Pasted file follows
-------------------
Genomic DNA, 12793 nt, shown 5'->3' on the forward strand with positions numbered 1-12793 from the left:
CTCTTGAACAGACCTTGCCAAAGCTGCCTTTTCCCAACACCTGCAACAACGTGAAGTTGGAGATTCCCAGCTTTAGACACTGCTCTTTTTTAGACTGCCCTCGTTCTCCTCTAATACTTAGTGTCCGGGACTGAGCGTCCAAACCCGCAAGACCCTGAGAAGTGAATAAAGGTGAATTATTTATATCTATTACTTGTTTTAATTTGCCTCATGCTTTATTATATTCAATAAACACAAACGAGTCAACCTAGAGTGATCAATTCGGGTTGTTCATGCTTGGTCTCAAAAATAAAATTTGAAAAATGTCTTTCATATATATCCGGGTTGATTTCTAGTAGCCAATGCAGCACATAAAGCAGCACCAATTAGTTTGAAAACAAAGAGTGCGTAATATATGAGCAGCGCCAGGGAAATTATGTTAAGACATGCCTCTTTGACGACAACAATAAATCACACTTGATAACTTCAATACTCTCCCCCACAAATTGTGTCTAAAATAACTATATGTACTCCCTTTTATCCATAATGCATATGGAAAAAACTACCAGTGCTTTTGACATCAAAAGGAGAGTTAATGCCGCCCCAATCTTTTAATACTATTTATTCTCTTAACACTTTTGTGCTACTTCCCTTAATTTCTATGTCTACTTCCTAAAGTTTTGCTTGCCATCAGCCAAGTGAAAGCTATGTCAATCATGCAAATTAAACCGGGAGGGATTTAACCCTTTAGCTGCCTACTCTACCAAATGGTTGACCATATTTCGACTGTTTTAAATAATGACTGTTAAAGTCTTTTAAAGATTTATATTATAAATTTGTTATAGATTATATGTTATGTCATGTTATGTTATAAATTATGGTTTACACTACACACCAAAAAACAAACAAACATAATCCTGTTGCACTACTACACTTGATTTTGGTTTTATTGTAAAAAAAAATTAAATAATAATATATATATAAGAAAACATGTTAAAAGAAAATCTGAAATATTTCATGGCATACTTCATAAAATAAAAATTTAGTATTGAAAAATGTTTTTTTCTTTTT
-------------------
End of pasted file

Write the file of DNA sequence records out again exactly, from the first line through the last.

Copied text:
Genomic DNA, 12793 nt, shown 5'->3' on the forward strand with positions numbered 1-12793 from the left:
CTCTTGAACAGACCTTGCCAAAGCTGCCTTTTCCCAACACCTGCAACAACGTGAAGTTGGAGATTCCCAGCTTTAGACACTGCTCTTTTTTAGACTGCCCTCGTTCTCCTCTAATACTTAGTGTCCGGGACTGAGCGTCCAAACCCGCAAGACCCTGAGAAGTGAATAAAGGTGAATTATTTATATCTATTACTTGTTTTAATTTGCCTCATGCTTTATTATATTCAATAAACACAAACGAGTCAACCTAGAGTGATCAATTCGGGTTGTTCATGCTTGGTCTCAAAAATAAAATTTGAAAAATGTCTTTCATATATATCCGGGTTGATTTCTAGTAGCCAATGCAGCACATAAAGCAGCACCAATTAGTTTGAAAACAAAGAGTGCGTAATATATGAGCAGCGCCAGGGAAATTATGTTAAGACATGCCTCTTTGACGACAACAATAAATCACACTTGATAACTTCAATACTCTCCCCCACAAATTGTGTCTAAAATAACTATATGTACTCCCTTTTATCCATAATGCATATGGAAAAAACTACCAGTGCTTTTGACATCAAAAGGAGAGTTAATGCCGCCCCAATCTTTTAATACTATTTATTCTCTTAACACTTTTGTGCTACTTCCCTTAATTTCTATGTCTACTTCCTAAAGTTTTGCTTGCCATCAGCCAAGTGAAAGCTATGTCAATCATGCAAATTAAACCGGGAGGGATTTAACCCTTTAGCTGCCTACTCTACCAAATGGTTGACCATATTTCGACTGTTTTAAATAATGACTGTTAAAGTCTTTTAAAGATTTATATTATAAATTTGTTATAGATTATATGTTATGTCATGTTATGTTATAAATTATGGTTTACACTACACACCAAAAAACAAACAAACATAATCCTGTTGCACTACTACACTTGATTTTGGTTTTATTGTAAAAAAAAATTAAATAATAATATATATATAAGAAAACATGTTAAAAGAAAATCTGAAATATTTCATGGCATACTTCATAAAATAAAAATTTAGTATTGAAAAATGTTTTTTTCTTTTT